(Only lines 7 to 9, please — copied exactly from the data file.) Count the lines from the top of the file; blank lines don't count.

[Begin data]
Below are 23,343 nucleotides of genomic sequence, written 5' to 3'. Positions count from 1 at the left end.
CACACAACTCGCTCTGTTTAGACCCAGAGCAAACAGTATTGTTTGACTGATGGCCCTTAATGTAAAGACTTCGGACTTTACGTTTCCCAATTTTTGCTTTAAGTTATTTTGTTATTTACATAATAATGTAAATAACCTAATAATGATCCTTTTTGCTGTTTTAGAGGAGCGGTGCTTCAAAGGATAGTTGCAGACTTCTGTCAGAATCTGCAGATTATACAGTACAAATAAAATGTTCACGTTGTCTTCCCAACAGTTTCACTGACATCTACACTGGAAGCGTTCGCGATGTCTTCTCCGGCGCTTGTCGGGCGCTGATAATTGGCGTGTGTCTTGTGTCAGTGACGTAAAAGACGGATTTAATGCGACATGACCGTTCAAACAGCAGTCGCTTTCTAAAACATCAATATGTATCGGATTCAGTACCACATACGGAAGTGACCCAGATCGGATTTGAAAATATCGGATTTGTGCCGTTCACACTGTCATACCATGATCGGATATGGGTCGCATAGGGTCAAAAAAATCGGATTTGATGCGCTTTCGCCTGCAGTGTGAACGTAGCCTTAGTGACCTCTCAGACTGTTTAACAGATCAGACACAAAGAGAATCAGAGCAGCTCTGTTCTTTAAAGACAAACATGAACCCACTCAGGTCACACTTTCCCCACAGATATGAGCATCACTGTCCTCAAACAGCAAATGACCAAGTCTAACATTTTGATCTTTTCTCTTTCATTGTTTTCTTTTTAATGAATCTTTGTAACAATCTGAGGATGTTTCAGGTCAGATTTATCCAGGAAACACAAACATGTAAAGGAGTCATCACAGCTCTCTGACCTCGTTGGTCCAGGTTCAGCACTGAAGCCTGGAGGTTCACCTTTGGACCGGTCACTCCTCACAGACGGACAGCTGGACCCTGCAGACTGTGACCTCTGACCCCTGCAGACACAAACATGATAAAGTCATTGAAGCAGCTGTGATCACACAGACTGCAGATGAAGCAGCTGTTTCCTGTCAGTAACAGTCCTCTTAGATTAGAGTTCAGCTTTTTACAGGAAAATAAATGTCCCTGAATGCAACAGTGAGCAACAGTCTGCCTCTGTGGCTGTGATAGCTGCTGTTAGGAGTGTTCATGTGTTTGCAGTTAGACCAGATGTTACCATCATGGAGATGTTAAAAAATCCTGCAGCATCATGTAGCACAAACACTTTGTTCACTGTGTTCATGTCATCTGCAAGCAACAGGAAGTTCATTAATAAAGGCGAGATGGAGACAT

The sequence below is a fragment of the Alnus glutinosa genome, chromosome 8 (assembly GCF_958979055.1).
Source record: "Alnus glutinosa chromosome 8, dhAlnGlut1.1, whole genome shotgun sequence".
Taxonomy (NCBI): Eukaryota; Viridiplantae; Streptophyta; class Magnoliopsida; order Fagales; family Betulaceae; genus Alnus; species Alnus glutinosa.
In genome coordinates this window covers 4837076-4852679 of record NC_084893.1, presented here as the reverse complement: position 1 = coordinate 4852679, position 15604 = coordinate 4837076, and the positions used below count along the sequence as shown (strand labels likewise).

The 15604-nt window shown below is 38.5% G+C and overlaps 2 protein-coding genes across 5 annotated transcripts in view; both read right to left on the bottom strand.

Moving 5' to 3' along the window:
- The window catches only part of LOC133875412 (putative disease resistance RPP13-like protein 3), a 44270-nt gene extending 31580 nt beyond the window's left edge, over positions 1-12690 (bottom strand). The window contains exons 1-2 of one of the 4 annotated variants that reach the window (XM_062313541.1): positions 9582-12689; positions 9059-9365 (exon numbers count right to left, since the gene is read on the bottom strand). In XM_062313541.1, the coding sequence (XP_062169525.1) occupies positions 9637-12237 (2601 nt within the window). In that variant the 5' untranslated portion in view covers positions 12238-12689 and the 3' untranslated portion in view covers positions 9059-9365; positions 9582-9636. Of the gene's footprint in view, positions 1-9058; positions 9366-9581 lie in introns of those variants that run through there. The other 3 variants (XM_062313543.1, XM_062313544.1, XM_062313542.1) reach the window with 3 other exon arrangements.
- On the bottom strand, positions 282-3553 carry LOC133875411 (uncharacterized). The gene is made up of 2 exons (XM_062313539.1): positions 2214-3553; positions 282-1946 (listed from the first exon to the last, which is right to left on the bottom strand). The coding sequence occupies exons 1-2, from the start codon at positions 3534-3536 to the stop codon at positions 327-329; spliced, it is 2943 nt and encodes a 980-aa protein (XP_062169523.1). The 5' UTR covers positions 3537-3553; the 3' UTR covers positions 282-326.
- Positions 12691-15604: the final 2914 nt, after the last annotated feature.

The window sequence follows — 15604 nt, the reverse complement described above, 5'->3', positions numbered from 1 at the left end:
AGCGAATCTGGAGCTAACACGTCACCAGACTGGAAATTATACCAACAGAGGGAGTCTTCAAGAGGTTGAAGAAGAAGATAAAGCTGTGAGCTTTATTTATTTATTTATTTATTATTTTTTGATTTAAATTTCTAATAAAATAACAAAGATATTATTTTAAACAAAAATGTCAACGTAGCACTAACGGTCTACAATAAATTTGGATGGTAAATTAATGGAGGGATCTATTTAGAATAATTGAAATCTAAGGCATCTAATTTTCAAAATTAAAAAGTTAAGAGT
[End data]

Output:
The 15604-nt window shown below is 38.5% G+C and overlaps 2 protein-coding genes across 5 annotated transcripts in view; both read right to left on the bottom strand.

Moving 5' to 3' along the window:
- The window catches only part of LOC133875412 (putative disease resistance RPP13-like protein 3), a 44270-nt gene extending 31580 nt beyond the window's left edge, over positions 1-12690 (bottom strand). The window contains exons 1-2 of one of the 4 annotated variants that reach the window (XM_062313541.1): positions 9582-12689; positions 9059-9365 (exon numbers count right to left, since the gene is read on the bottom strand). In XM_062313541.1, the coding sequence (XP_062169525.1) occupies positions 9637-12237 (2601 nt within the window). In that variant the 5' untranslated portion in view covers positions 12238-12689 and the 3' untranslated portion in view covers positions 9059-9365; positions 9582-9636. Of the gene's footprint in view, positions 1-9058; positions 9366-9581 lie in introns of those variants that run through there. The other 3 variants (XM_062313543.1, XM_062313544.1, XM_062313542.1) reach the window with 3 other exon arrangements.